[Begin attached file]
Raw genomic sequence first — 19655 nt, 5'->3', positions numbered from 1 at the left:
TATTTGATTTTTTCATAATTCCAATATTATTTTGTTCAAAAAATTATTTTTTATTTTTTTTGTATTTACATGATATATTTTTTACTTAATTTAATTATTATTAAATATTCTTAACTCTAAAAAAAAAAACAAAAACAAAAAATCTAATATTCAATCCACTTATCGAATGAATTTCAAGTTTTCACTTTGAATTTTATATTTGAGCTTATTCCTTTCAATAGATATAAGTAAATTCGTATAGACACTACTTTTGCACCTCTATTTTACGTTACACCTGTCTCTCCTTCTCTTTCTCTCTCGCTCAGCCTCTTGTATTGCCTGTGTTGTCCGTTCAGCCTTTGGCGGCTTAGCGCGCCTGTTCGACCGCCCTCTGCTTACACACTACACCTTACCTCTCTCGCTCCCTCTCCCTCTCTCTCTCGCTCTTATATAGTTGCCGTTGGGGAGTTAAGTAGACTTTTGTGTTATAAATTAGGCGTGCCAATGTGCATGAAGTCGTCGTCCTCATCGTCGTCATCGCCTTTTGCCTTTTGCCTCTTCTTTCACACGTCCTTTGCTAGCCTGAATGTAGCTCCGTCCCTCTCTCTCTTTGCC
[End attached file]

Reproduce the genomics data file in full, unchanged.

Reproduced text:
Raw genomic sequence first — 19655 nt, 5'->3', positions numbered from 1 at the left:
TATTTGATTTTTTCATAATTCCAATATTATTTTGTTCAAAAAATTATTTTTTATTTTTTTTGTATTTACATGATATATTTTTTACTTAATTTAATTATTATTAAATATTCTTAACTCTAAAAAAAAAAACAAAAACAAAAAATCTAATATTCAATCCACTTATCGAATGAATTTCAAGTTTTCACTTTGAATTTTATATTTGAGCTTATTCCTTTCAATAGATATAAGTAAATTCGTATAGACACTACTTTTGCACCTCTATTTTACGTTACACCTGTCTCTCCTTCTCTTTCTCTCTCGCTCAGCCTCTTGTATTGCCTGTGTTGTCCGTTCAGCCTTTGGCGGCTTAGCGCGCCTGTTCGACCGCCCTCTGCTTACACACTACACCTTACCTCTCTCGCTCCCTCTCCCTCTCTCTCTCGCTCTTATATAGTTGCCGTTGGGGAGTTAAGTAGACTTTTGTGTTATAAATTAGGCGTGCCAATGTGCATGAAGTCGTCGTCCTCATCGTCGTCATCGCCTTTTGCCTTTTGCCTCTTCTTTCACACGTCCTTTGCTAGCCTGAATGTAGCTCCGTCCCTCTCTCTCTTTGCC